“Vulnerable?” I thought. I assumed they were speaking of the unborn. But what about the vulnerability of women, especially those in a certain social location, who will die as a result of overturning Roe vs. Wade? Those who are informed understand that lowering abortion rates has nothing to do with the legality of abortion. It does have to do with the availability of education and birth control, and child and youth advocacy. Abortions have actually increased when outlawed. In the end, this is yet another example of those in power, mostly men, using state power to control the lives and bodies of women who should have autonomy over their own bodies. Pro-choice is not pro-abortion. There are genuinely effective ways of lowering the rate of abortions in society that do not escalate the fatality rate for women nor seek to remove women’s bodily autonomy. (For more seeHow I Lost Faith in the “Pro-Life” Movement)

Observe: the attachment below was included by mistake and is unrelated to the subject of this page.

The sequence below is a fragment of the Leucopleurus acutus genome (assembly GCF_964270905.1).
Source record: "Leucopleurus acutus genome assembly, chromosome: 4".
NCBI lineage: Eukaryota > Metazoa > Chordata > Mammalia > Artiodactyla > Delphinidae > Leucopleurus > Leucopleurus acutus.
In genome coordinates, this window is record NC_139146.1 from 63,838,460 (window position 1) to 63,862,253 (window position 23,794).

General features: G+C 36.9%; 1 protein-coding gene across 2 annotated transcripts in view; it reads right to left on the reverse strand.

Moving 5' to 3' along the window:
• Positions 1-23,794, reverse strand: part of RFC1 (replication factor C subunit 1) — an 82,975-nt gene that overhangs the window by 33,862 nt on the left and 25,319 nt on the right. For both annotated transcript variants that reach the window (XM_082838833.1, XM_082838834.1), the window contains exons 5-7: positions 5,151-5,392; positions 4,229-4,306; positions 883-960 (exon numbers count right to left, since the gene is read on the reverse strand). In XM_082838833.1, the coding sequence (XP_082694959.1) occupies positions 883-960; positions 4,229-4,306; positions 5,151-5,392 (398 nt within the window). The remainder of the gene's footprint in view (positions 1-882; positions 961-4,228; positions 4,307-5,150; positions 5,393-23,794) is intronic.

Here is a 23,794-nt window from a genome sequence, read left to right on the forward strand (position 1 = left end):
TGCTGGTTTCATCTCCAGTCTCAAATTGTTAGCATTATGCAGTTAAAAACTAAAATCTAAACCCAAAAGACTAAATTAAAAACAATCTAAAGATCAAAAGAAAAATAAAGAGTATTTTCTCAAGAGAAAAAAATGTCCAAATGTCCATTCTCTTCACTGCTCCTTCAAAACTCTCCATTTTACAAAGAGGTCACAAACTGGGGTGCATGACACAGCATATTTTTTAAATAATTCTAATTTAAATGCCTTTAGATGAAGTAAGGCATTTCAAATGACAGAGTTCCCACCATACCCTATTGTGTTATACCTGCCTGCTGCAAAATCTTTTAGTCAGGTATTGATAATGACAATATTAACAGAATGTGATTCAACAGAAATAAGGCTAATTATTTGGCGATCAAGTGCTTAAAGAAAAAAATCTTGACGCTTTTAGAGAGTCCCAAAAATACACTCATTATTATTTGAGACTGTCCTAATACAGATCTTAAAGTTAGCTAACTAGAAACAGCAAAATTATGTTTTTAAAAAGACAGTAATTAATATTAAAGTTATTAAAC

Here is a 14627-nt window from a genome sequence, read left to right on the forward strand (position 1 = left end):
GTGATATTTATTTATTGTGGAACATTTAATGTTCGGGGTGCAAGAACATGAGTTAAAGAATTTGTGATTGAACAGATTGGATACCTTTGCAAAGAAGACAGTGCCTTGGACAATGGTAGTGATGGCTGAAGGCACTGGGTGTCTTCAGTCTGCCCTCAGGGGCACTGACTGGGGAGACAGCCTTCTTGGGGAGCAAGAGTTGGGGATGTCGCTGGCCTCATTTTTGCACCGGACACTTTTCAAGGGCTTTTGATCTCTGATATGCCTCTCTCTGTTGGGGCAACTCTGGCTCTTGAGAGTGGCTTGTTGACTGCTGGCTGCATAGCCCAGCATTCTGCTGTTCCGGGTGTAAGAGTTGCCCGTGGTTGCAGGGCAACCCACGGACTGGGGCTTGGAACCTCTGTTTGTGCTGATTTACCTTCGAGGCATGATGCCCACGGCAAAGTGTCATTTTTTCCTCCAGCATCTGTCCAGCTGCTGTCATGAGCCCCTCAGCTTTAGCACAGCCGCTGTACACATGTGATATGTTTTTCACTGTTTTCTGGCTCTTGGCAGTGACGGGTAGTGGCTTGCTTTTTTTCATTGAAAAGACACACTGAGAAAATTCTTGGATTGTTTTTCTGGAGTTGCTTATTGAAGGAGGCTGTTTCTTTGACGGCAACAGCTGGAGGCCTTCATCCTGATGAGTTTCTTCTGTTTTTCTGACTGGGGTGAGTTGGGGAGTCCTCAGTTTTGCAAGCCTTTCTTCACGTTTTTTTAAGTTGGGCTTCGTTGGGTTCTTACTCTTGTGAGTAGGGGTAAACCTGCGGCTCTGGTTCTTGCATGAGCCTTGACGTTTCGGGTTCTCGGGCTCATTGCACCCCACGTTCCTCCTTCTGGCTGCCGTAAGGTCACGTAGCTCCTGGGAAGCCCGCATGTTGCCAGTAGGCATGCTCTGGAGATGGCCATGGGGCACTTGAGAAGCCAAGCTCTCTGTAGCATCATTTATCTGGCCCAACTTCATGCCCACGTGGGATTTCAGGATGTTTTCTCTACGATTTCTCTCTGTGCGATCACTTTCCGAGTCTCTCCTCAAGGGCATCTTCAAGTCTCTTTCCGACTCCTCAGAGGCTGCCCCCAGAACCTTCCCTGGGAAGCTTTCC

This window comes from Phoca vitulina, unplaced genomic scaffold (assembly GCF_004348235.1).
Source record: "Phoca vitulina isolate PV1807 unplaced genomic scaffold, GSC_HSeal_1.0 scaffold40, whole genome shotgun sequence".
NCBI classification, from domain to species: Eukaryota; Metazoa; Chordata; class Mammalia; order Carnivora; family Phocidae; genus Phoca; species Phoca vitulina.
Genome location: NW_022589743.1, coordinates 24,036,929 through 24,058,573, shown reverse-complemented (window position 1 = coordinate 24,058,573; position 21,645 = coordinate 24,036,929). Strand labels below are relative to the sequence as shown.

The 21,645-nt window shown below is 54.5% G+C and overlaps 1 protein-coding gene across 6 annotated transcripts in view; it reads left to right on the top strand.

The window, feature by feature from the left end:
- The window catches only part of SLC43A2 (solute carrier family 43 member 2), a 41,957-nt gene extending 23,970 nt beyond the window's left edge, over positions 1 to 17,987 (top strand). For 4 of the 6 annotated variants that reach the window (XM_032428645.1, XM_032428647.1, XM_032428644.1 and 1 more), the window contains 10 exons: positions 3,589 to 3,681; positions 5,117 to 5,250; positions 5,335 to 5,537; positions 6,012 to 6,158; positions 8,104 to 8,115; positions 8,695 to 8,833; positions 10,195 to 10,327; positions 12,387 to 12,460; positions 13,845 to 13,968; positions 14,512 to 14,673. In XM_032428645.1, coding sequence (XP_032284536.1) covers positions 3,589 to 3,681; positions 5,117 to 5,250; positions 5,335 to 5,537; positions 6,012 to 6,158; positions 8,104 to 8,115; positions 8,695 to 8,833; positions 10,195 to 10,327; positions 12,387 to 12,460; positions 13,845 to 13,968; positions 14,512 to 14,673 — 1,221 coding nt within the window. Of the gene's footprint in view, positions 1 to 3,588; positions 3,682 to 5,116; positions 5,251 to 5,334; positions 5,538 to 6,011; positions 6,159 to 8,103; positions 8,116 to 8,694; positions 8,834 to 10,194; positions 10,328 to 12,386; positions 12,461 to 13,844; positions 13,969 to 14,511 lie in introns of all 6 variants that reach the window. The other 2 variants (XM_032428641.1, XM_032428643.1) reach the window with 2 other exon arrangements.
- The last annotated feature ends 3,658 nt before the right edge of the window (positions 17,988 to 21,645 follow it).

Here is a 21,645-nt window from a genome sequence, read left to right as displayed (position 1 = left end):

Since Trump’s election, we have seen a surge in Evangelical, American Christianity’s desire to influence our state and federal governments to enforce its dogmas under the misapplied label of “religious freedom.”
Here in West Virginia, we are in the midst of a battle over education, where for-profit charter schools are using Christians as pawns. I understand that some nonprofit charter schools have been a tremendous help to some minority Black and Brown communities. That’s not what is happening here. Christians are lifting their voices alongside for-profit corporations against what the majority of “the people” here in WV want. These Christians want to use the power of the state to protect them from the fear that they will have to send their children to public schools where they will sit in a classroom beside nonwhite, migrant, Muslim and LGBTQ kids.